C1875

The Golden Bough

Artist:

Joseph William Turner (1775 - 1851)

This subject comes from Virgil’s poem, the Aeneid. The Trojan hero, Aeneas, has come to Cumae to consult the Sibyl, a prophetess. She tells him he can only enter the Underworld to meet the ghost of his father if he … Read Full Description

$A 110

In stock

S/N: TTGA-MYTH-003–226649
(DRW04)
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Details

Full Title:

The Golden Bough

Date:

C1875

Artist:

Joseph William Turner (1775 - 1851)

Condition:

In good condition

Technique:

Hand coloured engraving.

Image Size: 

250mm 
x 180mm
AUTHENTICITY
The Golden Bough - Antique Print from 1875

Genuine antique
dated:

1875

Description:

This subject comes from Virgil’s poem, the Aeneid.

The Trojan hero, Aeneas, has come to Cumae to consult the Sibyl, a prophetess. She tells him he can only enter the Underworld to meet the ghost of his father if he offers Proserpine a golden bough cut from a sacred tree. Turner shows the Sibyl holding a sickle and the freshly cut bough,in front of Lake Avernus, the legendary gateway to the Underworld. The dancing figures are the Fates. Like the snake in the foreground, they hint at death and the mysteries of the Underworld, amidst the beauty of the landscape.

Artist:

William Turner (1775-1851)

Turner began his artistic career at a very young age, selling his first painting at just 12 years old. Throughout his career he remained highly sought-after and acquired a very large fortune from his commissions. He is remembered as an influential painter, said to be the best landscapist of the 19th century, and a key artist to influence the Impressionist movement.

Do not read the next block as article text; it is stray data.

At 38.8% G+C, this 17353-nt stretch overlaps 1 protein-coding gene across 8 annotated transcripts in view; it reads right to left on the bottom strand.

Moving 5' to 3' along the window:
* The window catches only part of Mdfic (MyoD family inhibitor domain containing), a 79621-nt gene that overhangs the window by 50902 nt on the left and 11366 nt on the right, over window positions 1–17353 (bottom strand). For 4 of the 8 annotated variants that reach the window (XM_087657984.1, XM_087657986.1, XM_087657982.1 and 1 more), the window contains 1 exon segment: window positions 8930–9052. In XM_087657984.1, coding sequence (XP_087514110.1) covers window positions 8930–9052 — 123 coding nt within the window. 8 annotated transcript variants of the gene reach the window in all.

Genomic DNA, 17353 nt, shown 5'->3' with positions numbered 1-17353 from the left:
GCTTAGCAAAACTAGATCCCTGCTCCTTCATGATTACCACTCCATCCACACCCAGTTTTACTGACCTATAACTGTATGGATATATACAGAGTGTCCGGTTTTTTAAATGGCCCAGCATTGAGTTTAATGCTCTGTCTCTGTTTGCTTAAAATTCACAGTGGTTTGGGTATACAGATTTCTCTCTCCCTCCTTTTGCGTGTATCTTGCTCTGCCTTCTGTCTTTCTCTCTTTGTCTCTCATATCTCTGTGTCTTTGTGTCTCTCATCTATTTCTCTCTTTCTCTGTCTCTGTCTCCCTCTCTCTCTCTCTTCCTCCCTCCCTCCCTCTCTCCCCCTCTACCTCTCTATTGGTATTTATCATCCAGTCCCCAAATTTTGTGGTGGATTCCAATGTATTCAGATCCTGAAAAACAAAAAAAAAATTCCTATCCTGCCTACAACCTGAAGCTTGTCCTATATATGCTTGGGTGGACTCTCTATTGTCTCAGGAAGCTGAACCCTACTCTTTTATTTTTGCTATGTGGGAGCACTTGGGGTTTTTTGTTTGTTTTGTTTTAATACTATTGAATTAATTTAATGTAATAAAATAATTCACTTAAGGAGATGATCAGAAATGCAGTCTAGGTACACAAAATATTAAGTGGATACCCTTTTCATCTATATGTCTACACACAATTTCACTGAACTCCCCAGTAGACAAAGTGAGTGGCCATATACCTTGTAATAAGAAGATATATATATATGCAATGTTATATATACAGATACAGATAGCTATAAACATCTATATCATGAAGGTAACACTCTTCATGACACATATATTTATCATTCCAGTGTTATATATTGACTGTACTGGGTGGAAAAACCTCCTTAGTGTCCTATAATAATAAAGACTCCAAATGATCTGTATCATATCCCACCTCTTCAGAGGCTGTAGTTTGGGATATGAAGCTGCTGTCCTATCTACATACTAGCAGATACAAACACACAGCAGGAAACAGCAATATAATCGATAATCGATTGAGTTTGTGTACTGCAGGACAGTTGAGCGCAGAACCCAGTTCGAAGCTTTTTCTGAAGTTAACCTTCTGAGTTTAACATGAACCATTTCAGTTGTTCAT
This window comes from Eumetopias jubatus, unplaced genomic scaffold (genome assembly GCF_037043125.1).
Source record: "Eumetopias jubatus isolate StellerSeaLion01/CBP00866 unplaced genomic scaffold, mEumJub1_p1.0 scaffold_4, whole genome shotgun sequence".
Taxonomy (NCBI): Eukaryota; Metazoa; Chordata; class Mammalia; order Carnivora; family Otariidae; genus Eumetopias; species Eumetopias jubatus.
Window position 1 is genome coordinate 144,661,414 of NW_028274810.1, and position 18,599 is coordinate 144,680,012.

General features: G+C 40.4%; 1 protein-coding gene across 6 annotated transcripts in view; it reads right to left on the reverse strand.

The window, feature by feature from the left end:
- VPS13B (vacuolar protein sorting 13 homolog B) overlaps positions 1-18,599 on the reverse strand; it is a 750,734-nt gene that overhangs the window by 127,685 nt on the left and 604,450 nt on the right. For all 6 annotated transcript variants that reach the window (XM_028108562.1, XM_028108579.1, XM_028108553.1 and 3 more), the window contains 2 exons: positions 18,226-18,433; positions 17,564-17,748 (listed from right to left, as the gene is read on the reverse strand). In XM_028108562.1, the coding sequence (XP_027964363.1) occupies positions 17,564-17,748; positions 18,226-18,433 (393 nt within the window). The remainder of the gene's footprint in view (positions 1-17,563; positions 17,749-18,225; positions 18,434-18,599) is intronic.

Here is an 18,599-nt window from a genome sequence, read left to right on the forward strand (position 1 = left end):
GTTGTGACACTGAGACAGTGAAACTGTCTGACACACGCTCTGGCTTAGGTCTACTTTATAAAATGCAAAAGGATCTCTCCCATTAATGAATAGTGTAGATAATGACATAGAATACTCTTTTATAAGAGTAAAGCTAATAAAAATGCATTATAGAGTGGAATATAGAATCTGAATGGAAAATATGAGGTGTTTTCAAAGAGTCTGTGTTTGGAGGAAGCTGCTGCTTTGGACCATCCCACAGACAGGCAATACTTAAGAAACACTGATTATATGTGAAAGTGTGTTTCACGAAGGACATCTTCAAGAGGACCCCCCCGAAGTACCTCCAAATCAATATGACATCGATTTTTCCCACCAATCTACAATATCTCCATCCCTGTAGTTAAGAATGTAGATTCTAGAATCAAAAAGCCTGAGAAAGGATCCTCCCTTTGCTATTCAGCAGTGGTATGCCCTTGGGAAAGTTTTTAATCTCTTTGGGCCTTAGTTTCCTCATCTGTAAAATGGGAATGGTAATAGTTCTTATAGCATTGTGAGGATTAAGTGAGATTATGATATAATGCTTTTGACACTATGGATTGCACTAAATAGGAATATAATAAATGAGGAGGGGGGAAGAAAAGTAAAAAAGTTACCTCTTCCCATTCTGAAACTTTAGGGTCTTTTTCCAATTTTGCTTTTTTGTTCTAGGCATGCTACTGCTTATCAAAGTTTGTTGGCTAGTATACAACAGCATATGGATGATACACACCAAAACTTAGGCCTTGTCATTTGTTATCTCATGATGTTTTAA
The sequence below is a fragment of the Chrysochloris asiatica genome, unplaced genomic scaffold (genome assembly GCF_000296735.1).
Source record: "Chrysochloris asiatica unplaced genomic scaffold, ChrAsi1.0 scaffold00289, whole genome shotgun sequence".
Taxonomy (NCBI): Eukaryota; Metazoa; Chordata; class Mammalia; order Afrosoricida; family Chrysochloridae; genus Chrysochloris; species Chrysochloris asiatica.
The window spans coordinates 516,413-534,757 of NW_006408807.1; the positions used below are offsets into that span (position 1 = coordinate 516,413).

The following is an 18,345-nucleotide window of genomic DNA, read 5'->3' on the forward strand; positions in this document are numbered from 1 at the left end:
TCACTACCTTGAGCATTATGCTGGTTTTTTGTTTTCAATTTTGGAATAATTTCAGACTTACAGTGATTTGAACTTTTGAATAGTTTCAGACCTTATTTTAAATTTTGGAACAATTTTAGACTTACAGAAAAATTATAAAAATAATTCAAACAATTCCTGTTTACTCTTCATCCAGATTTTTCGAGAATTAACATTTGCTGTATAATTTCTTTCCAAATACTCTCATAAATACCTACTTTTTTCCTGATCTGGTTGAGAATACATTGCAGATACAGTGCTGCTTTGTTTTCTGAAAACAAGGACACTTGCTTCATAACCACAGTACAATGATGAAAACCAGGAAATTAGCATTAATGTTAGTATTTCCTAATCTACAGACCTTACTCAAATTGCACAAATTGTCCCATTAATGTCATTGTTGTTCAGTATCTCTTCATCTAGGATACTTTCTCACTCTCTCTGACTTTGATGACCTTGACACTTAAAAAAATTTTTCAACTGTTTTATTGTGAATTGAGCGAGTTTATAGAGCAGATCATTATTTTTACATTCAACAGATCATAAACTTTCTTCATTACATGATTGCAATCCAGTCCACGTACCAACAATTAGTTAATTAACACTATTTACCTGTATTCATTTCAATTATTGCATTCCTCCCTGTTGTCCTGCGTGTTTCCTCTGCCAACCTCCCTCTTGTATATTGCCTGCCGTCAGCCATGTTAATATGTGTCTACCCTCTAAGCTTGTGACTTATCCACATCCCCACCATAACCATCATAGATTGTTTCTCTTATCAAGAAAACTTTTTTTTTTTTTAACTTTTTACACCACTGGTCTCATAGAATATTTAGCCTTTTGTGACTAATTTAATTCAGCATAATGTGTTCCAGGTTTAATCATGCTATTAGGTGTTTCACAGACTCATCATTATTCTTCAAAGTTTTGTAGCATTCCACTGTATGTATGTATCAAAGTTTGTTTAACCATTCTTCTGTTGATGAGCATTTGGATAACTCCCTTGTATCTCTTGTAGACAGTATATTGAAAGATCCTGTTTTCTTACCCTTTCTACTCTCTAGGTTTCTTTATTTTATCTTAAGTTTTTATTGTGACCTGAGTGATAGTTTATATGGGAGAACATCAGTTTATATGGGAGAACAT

At 14, Turner entered the Royal Academy schools where he exhibited his watercolors. At age 19 he got a job as a reproduction artist, making copies of the unfinished drawings of John Robert Cozens, a recently deceased landscape painter. In 1796 Turner began to exhibit oil paintings in addition to his watercolors at the Royal Academy and soon was elected as an associate of the Royal Academy, he was 24, the youngest permitted age for such an honor. In 1802 he became a full academician and by 1807 he was appointed professor of perspective.

Turner travelled in quest for inspiration. He travelled throughout England and Wales and throughout Europe where he picked up the his love for marine subjects. In 1817, Turner set out for his first trip to Italy, spending three months in Rome, and visiting Naples, Florence and Venice. During these trips he produced about 1,500 drawings. He continued to travel around England, Scotland and the rest of the continent for inspiration.

Turner continued to paint and travel throughout the last 15 years of his life. He died at the age of 76, in 1851 in Chelsea. According to his wishes, he was buried in St. Paul’s Cathedral. The $140,000 he left to fund a charity was dispersed amongst distant relatives. He had planned that the majority of his fortune would help “decayed artists. “

Turner is remembered as the pioneer of light color and atmosphere.

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